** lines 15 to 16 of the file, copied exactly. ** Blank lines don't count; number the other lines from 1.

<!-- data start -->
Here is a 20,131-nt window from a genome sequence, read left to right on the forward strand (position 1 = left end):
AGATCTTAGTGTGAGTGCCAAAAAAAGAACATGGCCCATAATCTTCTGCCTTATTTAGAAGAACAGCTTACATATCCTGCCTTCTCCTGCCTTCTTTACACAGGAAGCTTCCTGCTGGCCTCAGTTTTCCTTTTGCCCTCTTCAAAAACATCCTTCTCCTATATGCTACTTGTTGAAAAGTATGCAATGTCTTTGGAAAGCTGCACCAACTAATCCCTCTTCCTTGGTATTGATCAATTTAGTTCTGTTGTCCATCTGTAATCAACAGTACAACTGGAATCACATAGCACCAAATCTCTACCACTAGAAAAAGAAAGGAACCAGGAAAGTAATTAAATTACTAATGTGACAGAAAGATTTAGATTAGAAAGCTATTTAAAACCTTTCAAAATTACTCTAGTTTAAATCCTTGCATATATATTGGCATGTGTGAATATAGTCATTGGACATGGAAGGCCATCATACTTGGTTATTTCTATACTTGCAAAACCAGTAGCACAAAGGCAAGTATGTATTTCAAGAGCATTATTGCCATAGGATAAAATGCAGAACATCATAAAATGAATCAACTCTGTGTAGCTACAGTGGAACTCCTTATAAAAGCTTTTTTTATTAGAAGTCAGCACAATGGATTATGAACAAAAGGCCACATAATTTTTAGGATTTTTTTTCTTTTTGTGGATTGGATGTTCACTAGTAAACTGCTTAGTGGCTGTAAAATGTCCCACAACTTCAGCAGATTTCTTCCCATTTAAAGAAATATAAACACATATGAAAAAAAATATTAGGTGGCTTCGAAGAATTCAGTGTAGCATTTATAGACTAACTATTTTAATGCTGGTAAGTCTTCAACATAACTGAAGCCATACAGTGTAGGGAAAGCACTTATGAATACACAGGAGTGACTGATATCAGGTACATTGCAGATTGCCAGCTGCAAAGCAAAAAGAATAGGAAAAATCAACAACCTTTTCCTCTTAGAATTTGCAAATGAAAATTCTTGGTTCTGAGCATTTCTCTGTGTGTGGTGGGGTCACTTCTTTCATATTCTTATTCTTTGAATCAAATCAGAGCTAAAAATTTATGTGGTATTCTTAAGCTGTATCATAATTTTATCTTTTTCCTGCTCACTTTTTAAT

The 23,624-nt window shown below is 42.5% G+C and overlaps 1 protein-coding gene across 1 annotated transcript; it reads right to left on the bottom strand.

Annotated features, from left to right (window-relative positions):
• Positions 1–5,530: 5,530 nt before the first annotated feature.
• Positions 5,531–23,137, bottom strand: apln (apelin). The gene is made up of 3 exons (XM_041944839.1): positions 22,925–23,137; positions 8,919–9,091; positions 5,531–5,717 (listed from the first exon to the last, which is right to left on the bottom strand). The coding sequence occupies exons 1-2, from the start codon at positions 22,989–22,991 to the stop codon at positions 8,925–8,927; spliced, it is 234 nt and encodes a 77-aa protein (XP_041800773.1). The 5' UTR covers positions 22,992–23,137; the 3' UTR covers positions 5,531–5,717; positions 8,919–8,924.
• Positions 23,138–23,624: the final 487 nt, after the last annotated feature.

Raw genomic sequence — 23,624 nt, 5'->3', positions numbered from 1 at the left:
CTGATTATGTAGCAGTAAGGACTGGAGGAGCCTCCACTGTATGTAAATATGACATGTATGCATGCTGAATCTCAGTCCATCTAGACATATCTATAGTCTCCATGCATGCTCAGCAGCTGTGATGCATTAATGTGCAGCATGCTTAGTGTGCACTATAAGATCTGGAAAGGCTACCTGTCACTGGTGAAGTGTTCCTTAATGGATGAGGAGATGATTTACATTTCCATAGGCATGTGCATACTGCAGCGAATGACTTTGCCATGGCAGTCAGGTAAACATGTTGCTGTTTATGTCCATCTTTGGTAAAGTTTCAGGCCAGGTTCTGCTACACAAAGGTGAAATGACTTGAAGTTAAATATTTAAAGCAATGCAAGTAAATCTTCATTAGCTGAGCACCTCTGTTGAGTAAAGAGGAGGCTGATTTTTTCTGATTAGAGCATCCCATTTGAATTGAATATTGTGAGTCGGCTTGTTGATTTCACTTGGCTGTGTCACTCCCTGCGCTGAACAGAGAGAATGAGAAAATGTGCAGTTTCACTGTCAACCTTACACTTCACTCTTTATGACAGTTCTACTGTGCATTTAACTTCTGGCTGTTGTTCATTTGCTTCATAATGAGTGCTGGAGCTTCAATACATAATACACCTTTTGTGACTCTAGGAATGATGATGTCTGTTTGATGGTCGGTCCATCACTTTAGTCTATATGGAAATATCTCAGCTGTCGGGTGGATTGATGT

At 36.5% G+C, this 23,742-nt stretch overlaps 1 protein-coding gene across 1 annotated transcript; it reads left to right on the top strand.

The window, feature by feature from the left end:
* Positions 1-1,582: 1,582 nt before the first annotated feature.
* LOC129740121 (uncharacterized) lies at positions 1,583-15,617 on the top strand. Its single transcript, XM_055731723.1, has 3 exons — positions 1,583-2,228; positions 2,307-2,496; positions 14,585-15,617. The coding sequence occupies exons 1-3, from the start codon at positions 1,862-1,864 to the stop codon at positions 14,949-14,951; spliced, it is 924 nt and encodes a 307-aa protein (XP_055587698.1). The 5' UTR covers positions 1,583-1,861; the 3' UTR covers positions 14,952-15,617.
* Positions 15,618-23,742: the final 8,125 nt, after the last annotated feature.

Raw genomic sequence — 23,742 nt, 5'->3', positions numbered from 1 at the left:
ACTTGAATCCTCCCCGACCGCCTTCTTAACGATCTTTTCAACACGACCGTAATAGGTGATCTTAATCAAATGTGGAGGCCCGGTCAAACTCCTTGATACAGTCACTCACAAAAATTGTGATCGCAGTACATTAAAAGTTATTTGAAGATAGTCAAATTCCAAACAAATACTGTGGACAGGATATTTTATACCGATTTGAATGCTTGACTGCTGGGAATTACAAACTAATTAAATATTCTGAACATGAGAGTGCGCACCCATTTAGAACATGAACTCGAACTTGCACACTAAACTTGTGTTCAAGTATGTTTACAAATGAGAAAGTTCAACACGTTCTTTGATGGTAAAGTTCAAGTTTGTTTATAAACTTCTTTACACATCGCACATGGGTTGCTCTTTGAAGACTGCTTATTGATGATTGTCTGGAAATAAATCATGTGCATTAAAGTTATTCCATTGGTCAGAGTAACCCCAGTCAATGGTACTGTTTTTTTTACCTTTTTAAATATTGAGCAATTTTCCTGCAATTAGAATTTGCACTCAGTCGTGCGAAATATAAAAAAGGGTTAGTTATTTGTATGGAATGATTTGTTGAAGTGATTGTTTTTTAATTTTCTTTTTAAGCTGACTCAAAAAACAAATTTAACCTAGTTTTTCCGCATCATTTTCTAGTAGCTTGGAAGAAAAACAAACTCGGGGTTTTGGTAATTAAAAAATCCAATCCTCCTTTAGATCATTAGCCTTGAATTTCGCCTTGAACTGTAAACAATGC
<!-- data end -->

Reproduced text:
Raw genomic sequence — 23,742 nt, 5'->3', positions numbered from 1 at the left:
ACTTGAATCCTCCCCGACCGCCTTCTTAACGATCTTTTCAACACGACCGTAATAGGTGATCTTAATCAAATGTGGAGGCCCGGTCAAACTCCTTGATACAGTCACTCACAAAAATTGTGATCGCAGTACATTAAAAGTTATTTGAAGATAGTCAAATTCCAAACAAATACTGTGGACAGGATATTTTATACCGATTTGAATGCTTGACTGCTGGGAATTACAAACTAATTAAATATTCTGAACATGAGAGTGCGCACCCATTTAGAACATGAACTCGAACTTGCACACTAAACTTGTGTTCAAGTATGTTTACAAATGAGAAAGTTCAACACGTTCTTTGATGGTAAAGTTCAAGTTTGTTTATAAACTTCTTTACACATCGCACATGGGTTGCTCTTTGAAGACTGCTTATTGATGATTGTCTGGAAATAAATCATGTGCATTAAAGTTATTCCATTGGTCAGAGTAACCCCAGTCAATGGTACTGTTTTTTTTACCTTTTTAAATATTGAGCAATTTTCCTGCAATTAGAATTTGCACTCAGTCGTGCGAAATATAAAAAAGGGTTAGTTATTTGTATGGAATGATTTGTTGAAGTGATTGTTTTTTAATTTTCTTTTTAAGCTGACTCAAAAAACAAATTTAACCTAGTTTTTCCGCATCATTTTCTAGTAGCTTGGAAGAAAAACAAACTCGGGGTTTTGGTAATTAAAAAATCCAATCCTCCTTTAGATCATTAGCCTTGAATTTCGCCTTGAACTGTAAACAATGC